I would like to generate a migration to add a column to a table which has a data type of unsigned int. I wish to use it to store IP addresses as mentioned here in this article.

I came across this question but it will make the migration database dependent, any idea how to do it in a better way?

  • I think you should assess mohsen alizadeh's answer below - it is EXACTLY what you want. I cannot confirm database interoperability, however, I was using MySQL, so it was perfect for me. PostgreSQL has it's own :ip_address type support in Rails - so I think that covers all your bases. He does deserve the "correct answer" tick. – Ash Apr 21 '14 at 5:43
  • For the lazy ones that are ok with validations :) validates :cost, numericality: { greater_than: 0 } – Dorian Mar 6 '17 at 23:24

step 1:

add activerecord-mysql-unsigned to GemFile

# add unsigned integer support to mysql2 adapter
gem "activerecord-mysql-unsigned", "~> 0.0.1"

step 2: install gems

bundle install

step 3:

use "unsigned: true" in fields you like

t.integer :cost, unsigned: true

refrence : http://rubydoc.info/gems/activerecord-mysql-unsigned/0.0.1/frames

  • This is perfect for what I wanted to do, which was to store an IPv4 address as an uni signed int - and not have the PK fields of my database all signed (since an ID would never be negative). – Ash Apr 21 '14 at 5:40

A working solution is shown here that lets you do it slightly more natively inside of a rails migration: unsigned int field in a Ruby on Rails migration?

For longevity's sake the answer is to add a custom specification in your options for a typeless column:

t.column :population, 'integer unsigned'

I believe using 'integer unsigned' is reasonably database independent, but possibly not 100%. You can also use something like 'BIGINT unsigned' if you are willing to lock yourself into a specific database.

Also I'm a bit disappointed in Geoff's answer in that it seems to completely disregard the fact that an unsigned integer while using the same amount of storage space holds a different set of data. If you know you will not be needing negative numbers and are interested in optimizing your data storage needs unsigned ints are valuable. To see the guidelines for mysql, see: http://dev.mysql.com/doc/refman/5.5/en/integer-types.html

It’s important to call out JellicleCat's note below that the schema files will not track this change, so the signed aspect of the column will be lost when the schema is loaded.

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    The problem with this answer is that Rails' schema.rb files will never reflect the special 'unsigned' property. So when you set up your application on a new environment and use the schema file to create your database, your application will have a signed field for population. – JellicleCat Mar 19 '15 at 20:20
  • Great catch, I actually hadn’t noticed that. Assuming that the gem catches that, it would seem to be the better option. Seems odd that Rails let's you pass in the custom config and then loses it. Anyhow a great note, I'll edit the answer to make sure it is prominent. – whoughton Mar 19 '15 at 20:25

You can do it by execute SQL query,

in case of MySQL query would be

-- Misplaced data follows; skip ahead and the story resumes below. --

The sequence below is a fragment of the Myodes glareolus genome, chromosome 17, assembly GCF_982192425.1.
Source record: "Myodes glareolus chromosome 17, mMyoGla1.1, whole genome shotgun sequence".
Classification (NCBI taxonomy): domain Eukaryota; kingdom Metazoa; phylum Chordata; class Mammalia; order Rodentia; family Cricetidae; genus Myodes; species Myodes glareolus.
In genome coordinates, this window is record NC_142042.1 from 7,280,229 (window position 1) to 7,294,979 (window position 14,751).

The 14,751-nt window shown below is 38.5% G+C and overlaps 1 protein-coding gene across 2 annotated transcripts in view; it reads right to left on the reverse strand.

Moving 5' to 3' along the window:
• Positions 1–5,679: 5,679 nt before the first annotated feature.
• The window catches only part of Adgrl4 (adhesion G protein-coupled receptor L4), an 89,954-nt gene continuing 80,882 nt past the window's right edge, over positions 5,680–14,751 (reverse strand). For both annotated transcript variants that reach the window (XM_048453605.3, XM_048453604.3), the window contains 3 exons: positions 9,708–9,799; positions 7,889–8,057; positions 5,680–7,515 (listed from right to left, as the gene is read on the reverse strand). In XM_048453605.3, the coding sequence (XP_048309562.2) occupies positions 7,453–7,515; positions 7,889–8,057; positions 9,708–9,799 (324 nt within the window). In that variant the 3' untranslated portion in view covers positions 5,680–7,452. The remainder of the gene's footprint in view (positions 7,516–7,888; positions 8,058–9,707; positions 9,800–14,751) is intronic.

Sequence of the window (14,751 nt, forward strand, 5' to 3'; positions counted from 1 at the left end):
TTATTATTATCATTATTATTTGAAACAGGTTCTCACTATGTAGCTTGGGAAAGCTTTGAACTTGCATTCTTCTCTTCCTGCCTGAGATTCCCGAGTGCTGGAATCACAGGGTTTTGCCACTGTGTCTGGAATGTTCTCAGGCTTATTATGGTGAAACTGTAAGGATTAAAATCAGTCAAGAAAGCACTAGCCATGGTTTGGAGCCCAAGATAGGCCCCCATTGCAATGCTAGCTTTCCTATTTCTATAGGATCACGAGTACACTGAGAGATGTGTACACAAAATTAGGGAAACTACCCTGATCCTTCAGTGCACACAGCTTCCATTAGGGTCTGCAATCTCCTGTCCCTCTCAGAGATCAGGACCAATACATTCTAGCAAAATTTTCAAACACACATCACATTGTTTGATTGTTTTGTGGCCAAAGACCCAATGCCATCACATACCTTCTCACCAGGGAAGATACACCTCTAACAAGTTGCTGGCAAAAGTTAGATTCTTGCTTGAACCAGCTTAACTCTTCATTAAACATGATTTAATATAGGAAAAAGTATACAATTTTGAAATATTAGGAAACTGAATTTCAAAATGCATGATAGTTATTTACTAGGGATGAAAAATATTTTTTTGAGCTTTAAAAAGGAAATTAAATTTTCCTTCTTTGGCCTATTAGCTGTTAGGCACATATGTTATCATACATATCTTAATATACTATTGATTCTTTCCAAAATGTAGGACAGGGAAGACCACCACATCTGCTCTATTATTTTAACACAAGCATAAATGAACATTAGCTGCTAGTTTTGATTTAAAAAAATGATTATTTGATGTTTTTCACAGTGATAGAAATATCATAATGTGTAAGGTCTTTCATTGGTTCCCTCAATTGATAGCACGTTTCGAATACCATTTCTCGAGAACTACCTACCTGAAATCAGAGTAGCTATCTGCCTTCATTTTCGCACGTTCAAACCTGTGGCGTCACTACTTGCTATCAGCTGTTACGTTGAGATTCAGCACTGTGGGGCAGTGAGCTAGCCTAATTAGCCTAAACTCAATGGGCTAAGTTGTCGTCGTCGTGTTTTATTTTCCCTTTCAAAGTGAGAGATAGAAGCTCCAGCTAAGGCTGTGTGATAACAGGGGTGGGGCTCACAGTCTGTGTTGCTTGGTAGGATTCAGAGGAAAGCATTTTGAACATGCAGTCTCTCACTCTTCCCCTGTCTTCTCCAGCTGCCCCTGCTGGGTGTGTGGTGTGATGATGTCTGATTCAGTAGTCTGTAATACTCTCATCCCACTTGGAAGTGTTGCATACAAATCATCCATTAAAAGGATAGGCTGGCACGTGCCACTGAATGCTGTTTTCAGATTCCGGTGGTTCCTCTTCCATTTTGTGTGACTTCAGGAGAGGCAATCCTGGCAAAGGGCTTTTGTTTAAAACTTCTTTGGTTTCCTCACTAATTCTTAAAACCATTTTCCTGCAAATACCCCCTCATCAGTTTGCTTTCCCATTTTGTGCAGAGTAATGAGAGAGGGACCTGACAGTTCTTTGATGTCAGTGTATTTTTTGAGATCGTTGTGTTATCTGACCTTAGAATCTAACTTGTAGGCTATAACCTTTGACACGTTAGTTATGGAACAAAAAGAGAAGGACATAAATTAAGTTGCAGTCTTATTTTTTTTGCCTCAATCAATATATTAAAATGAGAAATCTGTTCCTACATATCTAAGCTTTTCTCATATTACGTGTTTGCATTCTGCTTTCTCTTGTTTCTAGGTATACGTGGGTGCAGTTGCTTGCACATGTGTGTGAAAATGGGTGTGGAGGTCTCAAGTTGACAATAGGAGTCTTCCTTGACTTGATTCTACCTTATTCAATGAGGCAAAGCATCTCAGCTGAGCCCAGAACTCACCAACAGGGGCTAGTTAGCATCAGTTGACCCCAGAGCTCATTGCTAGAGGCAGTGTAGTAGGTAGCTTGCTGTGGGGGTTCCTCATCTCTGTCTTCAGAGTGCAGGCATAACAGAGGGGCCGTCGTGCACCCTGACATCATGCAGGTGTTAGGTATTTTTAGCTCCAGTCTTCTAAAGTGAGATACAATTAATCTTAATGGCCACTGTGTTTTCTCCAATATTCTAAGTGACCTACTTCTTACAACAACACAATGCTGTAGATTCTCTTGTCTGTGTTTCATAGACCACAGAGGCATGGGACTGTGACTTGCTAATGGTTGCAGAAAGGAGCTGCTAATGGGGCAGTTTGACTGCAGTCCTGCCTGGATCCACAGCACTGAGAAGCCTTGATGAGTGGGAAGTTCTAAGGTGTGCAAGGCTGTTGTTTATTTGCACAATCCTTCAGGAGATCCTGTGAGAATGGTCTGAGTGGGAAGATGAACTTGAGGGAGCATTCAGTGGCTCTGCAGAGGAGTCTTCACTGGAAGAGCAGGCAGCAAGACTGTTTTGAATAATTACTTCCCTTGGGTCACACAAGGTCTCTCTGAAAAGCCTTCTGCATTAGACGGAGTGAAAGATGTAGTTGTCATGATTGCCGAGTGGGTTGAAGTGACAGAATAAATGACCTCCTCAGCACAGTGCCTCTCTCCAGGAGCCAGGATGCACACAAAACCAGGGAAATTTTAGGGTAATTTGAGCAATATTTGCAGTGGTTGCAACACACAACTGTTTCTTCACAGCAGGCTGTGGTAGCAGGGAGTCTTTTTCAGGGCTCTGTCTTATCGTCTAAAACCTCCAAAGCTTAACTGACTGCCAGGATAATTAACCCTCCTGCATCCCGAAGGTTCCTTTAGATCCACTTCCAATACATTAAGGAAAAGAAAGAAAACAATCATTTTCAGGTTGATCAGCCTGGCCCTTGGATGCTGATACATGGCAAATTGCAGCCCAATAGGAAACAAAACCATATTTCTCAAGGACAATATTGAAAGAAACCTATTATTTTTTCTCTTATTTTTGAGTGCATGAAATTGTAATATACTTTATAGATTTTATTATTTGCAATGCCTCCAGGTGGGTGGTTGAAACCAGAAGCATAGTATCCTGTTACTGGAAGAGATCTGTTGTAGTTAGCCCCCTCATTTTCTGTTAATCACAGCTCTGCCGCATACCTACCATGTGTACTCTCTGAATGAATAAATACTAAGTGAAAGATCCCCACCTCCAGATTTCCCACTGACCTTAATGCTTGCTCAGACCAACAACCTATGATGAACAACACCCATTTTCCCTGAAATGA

To add new column

ALTER TABLE table_name ADD column_name INT unsigned;

To delete column

ALTER TABLE table_name DROP column_name;

And migration :

class MyMigration < ActiveRecord::Migration
  def self.up
    execute "ALTER TABLE table_name ADD column_name INT unsigned;"

  def self.down
     execute "ALTER TABLE table_name DROP column_name;"
  • It will make it database dependent. – Shobhit Jan 16 '13 at 17:34
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    As @shobhit want unsigned int which not supported by rails, that why i have suggested execute sql query. – Raghvendra Parashar Jan 16 '13 at 20:26
  • @user806495 3 times to be precise. Plus, I am teaching Rails to a bunch of people and would like to know it for academic reasons. – Shobhit Jan 18 '13 at 10:19

Sorry. Unsigned is not one of the supported Rails datatypes.

See section 1.4 of the guide below.


I'm not sure why you think you need unsigned. Both integer and unsigned take the same number of bits, being signed just signals a convention that you want to interpret one of the bits as a signed bit. If you assign a value where the signed bit is on, the database will think it's a negative number, but you will know better and you can smile to yourself in the awareness that you are as yet still smarter than the machine.

I hope that helps.

  • 2
    New versions of MySQL (5.6.x) will fail when you try to put a large IP into a signed int-11 with a message like Data truncation: Out of range value for column 'ip' – Jason Apr 15 '13 at 15:51
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    Using an unsigned integer in an autoincrement primary key column will give you twice the possible primary keys - e.g. an unsigned int will go to 4 billion versus the signed int 2 billion. – Jonathan Swartz Nov 19 '13 at 19:38
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    "... the database will think it's a negative number, but you will know better" And as long as you are the only person to every deal with that column, life will be good. However, if you work in the real world, then having secrets that only you know is a Bad Thing – Richard Haven Sep 18 '17 at 20:13

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